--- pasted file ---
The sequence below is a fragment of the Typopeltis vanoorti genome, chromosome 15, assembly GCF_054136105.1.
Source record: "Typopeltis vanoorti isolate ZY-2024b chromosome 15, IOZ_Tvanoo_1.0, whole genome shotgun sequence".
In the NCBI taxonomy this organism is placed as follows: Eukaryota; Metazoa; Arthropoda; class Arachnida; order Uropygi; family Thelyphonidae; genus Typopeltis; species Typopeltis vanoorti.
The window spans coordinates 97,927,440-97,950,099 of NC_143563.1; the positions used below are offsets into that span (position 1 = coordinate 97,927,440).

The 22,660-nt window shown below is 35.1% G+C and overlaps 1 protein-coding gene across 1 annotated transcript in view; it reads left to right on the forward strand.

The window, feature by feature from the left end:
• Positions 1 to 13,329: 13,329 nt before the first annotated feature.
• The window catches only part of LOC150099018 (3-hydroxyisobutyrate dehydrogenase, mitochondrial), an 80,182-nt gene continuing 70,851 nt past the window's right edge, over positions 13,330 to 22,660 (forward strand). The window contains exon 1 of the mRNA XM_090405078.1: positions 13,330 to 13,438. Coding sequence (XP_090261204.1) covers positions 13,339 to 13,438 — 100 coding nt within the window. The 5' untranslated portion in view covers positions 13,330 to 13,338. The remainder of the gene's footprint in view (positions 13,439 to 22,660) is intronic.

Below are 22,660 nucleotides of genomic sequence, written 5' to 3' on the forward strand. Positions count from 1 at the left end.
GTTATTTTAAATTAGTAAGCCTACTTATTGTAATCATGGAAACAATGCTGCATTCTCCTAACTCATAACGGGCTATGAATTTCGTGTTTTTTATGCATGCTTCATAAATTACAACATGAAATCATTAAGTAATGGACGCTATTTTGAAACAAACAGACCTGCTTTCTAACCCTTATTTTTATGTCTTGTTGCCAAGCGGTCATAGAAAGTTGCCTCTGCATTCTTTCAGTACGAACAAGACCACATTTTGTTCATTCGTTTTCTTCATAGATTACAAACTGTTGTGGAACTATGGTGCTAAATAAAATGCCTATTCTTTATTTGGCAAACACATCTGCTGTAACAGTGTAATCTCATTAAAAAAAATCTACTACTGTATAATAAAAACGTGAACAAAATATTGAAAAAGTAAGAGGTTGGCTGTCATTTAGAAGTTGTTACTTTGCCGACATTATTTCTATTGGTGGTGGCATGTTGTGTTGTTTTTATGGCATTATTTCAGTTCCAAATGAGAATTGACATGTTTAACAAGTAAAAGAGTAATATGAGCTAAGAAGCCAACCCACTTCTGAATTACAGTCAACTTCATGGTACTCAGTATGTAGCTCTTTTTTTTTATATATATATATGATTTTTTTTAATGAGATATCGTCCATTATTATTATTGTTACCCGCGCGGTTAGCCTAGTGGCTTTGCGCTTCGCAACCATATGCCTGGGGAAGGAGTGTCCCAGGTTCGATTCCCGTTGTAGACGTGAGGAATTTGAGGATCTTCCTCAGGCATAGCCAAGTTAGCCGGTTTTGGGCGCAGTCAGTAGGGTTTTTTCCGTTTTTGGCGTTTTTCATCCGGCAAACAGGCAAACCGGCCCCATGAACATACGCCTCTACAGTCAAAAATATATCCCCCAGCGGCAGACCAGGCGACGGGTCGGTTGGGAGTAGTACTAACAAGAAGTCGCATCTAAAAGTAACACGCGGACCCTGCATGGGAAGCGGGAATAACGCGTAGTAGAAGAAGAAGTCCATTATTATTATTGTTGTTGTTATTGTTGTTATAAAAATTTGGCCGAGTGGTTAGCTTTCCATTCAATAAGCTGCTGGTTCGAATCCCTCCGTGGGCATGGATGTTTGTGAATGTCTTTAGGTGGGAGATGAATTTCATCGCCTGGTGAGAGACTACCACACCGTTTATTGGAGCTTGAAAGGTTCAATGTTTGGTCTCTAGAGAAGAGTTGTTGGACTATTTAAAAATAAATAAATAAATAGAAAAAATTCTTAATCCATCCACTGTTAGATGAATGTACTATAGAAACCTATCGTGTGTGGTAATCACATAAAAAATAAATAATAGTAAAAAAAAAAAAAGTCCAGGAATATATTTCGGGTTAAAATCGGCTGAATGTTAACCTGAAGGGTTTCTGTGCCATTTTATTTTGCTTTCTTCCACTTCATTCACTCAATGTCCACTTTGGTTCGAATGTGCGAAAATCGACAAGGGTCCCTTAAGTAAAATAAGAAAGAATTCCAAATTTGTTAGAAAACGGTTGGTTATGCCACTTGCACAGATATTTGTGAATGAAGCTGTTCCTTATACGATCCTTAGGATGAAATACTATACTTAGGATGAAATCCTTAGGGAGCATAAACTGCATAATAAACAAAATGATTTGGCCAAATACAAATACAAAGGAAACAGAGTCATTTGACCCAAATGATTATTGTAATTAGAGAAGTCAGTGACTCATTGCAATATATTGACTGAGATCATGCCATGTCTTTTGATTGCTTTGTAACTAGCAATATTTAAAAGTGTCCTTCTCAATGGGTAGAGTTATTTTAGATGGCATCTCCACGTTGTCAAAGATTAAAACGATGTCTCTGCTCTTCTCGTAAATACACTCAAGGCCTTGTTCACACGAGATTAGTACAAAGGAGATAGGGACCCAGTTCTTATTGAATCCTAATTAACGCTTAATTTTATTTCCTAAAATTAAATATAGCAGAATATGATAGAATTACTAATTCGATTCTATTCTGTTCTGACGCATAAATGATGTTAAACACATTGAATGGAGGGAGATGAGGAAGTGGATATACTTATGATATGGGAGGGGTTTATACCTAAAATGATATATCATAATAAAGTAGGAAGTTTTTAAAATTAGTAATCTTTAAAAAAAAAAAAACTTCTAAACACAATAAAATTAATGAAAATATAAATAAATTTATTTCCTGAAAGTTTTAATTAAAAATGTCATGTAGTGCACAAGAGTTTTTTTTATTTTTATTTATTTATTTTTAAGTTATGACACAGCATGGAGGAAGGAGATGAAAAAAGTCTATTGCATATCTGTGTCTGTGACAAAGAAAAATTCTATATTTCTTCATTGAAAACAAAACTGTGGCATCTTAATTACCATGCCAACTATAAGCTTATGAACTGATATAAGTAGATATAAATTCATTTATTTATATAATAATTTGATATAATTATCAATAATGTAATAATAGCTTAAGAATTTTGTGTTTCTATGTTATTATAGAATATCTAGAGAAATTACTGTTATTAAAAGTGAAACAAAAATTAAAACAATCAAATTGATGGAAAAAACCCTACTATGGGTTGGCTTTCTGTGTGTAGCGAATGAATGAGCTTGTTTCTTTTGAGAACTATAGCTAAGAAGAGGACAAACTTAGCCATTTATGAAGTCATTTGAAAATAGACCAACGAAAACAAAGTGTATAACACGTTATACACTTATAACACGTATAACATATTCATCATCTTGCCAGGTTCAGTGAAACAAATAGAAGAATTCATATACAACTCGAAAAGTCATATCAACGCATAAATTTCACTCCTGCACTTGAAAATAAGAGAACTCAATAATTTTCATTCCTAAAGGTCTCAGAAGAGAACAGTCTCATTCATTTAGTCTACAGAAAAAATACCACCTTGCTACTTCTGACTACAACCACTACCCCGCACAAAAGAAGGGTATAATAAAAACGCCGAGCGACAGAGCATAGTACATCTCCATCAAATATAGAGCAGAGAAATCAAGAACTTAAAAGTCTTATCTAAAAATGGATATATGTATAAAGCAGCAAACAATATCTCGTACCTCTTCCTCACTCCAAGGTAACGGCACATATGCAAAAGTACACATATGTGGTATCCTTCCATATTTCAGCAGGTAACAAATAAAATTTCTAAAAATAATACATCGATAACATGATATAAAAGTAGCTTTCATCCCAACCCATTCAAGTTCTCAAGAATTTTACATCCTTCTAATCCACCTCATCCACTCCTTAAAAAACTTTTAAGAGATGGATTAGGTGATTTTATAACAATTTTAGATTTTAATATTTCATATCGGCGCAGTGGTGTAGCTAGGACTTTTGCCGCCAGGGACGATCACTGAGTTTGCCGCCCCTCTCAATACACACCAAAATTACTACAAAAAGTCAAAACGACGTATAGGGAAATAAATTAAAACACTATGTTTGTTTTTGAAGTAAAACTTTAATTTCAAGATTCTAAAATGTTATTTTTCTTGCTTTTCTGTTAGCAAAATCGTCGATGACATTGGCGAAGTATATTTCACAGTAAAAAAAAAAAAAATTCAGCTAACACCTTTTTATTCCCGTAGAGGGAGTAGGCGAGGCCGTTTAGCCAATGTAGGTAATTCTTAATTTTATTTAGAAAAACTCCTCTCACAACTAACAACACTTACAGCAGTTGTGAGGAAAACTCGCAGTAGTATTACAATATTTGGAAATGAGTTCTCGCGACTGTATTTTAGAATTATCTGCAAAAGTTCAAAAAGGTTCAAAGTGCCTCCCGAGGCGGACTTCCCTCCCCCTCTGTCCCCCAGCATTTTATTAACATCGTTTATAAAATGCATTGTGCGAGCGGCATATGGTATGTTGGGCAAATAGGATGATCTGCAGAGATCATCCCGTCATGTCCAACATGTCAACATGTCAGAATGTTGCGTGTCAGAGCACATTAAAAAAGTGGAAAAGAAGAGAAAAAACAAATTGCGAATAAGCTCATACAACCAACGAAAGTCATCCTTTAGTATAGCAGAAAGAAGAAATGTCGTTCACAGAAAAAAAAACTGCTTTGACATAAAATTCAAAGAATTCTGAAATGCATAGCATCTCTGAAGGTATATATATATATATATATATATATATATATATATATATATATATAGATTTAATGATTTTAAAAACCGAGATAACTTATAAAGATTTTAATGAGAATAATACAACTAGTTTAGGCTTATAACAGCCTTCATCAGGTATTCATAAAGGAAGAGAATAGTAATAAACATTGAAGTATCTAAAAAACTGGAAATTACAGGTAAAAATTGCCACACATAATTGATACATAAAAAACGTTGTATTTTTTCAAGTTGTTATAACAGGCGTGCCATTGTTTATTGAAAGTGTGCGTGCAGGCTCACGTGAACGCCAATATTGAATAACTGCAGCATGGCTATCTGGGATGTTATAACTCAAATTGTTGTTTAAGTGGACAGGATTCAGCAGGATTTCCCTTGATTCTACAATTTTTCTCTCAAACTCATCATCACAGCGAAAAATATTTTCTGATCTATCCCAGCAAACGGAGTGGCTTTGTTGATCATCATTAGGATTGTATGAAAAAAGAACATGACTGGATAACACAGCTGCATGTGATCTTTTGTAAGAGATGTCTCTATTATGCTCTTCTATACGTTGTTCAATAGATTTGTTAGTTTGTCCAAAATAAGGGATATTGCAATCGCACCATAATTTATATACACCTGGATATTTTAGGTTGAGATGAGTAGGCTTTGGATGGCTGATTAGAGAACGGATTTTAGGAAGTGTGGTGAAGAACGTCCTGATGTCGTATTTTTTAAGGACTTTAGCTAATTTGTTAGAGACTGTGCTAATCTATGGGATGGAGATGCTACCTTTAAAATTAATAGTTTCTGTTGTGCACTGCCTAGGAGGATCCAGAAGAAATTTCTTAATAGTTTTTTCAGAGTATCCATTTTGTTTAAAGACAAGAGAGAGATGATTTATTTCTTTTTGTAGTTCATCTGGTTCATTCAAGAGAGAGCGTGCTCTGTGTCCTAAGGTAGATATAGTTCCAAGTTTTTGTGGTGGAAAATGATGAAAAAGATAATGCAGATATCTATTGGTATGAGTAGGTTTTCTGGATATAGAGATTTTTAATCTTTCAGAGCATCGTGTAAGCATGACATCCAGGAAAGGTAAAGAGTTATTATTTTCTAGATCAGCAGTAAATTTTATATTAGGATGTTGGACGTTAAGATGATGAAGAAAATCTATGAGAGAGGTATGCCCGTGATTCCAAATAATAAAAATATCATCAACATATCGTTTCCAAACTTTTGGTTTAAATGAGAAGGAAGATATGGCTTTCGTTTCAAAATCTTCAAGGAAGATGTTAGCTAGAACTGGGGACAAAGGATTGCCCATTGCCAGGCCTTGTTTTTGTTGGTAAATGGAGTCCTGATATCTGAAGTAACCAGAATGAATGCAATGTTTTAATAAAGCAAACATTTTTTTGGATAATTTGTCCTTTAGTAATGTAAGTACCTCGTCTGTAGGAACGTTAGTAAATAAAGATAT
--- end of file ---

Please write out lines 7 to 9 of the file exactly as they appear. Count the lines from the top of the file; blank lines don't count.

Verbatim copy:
• Positions 1 to 13,329: 13,329 nt before the first annotated feature.
• The window catches only part of LOC150099018 (3-hydroxyisobutyrate dehydrogenase, mitochondrial), an 80,182-nt gene continuing 70,851 nt past the window's right edge, over positions 13,330 to 22,660 (forward strand). The window contains exon 1 of the mRNA XM_090405078.1: positions 13,330 to 13,438. Coding sequence (XP_090261204.1) covers positions 13,339 to 13,438 — 100 coding nt within the window. The 5' untranslated portion in view covers positions 13,330 to 13,338. The remainder of the gene's footprint in view (positions 13,439 to 22,660) is intronic.

Below are 22,660 nucleotides of genomic sequence, written 5' to 3' on the forward strand. Positions count from 1 at the left end.